History Revealed: Profile of an Historic Waldo Home and its Inhabitants, Part I
A special guest blog from Ellie Floyd, Waldo, FL
It sits high on Cracker Hill, an imposing edifice beckoning the visitor to discover its secrets… at least, that’s how I felt upon seeing our home, the Seigler-Kinzer house, for the first time. It is only a block from State Road 24, but is shielded by the old Seay bungalow and its massive, sprawling oak across a limerock road. Just beyond our backyard, the old Granger house and its tree canopy provide a picturesque borrowed landscape.
The frame vernacular-style dwelling began as a simple gable-front shape, two rooms deep. A western addition transformed it into a gable-front-and-wing, though it has an irregular plan due to later additions on the south side. Much of the original cypress drop-siding remains on the exterior of this traditionally white house, while decorative corbels under the eaves of the old shingle and tin roof give it a Folk-Victorian feel. The wraparound front porch has undergone several alterations, and as the ceiling paint begins to shed its most recent layer, the “haint blue” underneath is being revealed. In the southern tradition, that shade was thought to ward off spirits.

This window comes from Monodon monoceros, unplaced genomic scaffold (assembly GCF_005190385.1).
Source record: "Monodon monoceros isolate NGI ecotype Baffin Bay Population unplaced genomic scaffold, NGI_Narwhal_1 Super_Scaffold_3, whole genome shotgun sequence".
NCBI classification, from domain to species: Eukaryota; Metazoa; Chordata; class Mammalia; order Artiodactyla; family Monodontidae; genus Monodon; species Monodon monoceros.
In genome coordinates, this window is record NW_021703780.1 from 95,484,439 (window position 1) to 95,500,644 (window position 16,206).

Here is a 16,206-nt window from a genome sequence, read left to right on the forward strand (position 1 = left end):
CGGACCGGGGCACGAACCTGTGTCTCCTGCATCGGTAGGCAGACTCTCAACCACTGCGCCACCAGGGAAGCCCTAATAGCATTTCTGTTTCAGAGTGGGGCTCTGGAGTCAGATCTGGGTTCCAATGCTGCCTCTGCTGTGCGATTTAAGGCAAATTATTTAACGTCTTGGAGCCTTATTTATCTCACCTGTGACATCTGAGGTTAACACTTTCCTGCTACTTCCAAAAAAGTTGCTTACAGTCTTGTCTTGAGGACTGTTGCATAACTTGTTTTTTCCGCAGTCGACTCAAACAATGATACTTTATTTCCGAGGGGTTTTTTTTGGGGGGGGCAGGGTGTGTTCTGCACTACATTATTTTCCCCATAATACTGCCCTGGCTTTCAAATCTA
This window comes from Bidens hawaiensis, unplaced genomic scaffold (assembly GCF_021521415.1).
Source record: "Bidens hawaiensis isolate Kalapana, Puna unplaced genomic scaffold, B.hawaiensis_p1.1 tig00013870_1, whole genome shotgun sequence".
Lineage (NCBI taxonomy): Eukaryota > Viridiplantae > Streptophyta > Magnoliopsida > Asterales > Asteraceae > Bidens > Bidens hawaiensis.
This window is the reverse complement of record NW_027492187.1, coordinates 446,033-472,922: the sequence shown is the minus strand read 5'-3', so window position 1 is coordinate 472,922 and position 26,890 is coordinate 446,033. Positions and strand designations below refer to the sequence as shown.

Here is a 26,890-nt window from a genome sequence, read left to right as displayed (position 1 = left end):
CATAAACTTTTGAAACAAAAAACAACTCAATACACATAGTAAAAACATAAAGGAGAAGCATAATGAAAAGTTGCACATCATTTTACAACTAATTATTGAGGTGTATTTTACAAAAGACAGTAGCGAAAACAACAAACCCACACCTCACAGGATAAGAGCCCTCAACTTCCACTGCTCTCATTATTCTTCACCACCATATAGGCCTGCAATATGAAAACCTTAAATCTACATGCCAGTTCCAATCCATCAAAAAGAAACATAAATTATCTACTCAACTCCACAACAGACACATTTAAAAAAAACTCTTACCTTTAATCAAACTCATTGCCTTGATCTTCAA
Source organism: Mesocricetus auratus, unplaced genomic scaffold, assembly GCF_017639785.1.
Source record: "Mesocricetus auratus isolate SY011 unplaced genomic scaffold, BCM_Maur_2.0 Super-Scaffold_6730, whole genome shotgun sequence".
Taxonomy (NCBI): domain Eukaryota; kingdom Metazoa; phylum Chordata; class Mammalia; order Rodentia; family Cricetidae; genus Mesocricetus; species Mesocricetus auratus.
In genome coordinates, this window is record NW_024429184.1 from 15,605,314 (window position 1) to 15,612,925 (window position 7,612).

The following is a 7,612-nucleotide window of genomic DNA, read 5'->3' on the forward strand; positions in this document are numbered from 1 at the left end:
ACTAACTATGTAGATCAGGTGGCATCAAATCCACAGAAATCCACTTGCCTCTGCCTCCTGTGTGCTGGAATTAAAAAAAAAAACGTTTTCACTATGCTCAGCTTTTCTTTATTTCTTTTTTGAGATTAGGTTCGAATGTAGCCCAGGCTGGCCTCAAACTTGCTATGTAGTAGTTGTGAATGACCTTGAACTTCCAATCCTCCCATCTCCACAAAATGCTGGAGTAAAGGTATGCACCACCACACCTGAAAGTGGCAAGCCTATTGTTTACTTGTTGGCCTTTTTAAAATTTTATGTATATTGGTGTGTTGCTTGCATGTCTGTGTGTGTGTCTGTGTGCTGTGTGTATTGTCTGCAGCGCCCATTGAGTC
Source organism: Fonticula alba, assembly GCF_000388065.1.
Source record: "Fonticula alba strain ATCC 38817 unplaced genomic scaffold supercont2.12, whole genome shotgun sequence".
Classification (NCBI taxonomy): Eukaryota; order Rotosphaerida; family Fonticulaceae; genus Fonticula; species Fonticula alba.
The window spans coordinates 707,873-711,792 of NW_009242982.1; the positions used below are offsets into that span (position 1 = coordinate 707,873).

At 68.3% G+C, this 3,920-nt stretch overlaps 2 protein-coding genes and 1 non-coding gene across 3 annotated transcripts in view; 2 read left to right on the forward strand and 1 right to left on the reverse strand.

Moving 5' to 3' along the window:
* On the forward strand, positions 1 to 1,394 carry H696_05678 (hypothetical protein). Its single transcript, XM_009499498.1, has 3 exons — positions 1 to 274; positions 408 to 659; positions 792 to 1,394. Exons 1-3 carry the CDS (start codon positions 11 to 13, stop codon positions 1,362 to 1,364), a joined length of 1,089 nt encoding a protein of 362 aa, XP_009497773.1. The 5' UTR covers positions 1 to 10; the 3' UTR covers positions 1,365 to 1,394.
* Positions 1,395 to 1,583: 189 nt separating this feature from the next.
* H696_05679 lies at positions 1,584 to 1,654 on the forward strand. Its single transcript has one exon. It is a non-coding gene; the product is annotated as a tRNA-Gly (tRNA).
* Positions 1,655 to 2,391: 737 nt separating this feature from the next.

Andrew and I may be only the third family group to own this house in Sparkman’s Addition during its 120+-year history, having purchased the nearly half-acre lot from the Womeldurf family two years ago. We are undertaking a part renovation/part restoration of the old house, which is recorded in the Florida Master Site File as an architecturally significant structure for the town of Waldo. This project has been a humbling and eye-opening experience; discovering the lives of those who dwelt in this house while revealing its physical layers gives every board and nail meaning.
The exact date of construction and builder of the house is uncertain. The land the house sits upon was first owned by the Florida Railroad Company before it was transferred, by trustees Soutter and McRae, to the Blakes in 1867. Peter William Washington Sparkman became the landholder in 1871, and owned a grist mill and packing plant near his home in this area. Over the next ten years, the land subsequently passed through the hands of Robert Weeks, Abraham Crosby, and James Sparkman. In 1881, P.W.W. Sparkman reacquired the land; he divided the uniquely-shaped parcel, lying between the Transit and Peninsular Railroads, into multiple lots.